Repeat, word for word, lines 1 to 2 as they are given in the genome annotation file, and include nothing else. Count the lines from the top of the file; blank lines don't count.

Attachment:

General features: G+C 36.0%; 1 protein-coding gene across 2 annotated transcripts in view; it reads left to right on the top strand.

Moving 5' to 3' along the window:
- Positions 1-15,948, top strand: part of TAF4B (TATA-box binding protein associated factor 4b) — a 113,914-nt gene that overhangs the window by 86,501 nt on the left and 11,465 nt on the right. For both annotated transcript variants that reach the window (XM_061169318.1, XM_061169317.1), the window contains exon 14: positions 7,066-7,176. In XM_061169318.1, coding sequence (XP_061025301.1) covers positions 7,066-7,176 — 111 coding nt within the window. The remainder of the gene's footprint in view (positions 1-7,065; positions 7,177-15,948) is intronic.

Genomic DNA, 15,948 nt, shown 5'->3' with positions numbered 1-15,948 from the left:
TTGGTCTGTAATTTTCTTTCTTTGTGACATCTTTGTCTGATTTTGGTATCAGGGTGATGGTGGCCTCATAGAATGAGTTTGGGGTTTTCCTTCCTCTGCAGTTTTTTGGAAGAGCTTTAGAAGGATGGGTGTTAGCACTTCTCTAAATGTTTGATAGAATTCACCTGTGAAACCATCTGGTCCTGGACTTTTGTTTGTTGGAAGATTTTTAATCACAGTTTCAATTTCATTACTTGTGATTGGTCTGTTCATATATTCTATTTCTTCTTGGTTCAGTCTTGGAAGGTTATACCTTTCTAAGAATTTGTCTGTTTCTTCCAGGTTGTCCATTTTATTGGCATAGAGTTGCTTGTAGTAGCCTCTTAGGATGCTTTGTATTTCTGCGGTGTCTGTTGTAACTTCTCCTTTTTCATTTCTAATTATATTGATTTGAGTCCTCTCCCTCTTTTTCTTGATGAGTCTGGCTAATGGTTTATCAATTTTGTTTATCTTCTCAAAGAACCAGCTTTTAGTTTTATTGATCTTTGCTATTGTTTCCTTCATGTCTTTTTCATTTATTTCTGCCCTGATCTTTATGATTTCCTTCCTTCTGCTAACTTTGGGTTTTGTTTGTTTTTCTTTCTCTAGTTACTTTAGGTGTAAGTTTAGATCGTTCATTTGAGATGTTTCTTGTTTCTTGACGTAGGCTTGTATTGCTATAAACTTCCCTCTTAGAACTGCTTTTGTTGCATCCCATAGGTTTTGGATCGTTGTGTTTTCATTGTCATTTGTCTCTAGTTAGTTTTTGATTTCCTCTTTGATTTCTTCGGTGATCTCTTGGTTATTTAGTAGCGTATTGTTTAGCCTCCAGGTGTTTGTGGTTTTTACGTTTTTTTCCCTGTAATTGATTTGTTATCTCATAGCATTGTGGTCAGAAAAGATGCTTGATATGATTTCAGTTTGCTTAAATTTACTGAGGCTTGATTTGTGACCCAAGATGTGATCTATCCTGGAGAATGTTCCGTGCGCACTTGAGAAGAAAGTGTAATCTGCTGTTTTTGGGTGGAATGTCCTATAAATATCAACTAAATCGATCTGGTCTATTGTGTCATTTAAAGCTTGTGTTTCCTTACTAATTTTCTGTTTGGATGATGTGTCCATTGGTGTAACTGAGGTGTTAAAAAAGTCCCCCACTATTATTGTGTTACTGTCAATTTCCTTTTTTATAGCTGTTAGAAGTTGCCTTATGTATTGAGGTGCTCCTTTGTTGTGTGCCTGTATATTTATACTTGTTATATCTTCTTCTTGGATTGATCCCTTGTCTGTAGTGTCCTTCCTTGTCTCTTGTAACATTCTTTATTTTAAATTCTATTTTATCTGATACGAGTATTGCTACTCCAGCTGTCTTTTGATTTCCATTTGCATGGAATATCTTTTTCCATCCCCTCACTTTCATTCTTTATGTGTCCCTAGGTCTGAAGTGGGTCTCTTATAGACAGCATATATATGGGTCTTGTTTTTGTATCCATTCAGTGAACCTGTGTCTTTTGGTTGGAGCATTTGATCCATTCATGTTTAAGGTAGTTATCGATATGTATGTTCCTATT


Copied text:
General features: G+C 36.0%; 1 protein-coding gene across 2 annotated transcripts in view; it reads left to right on the top strand.

Moving 5' to 3' along the window: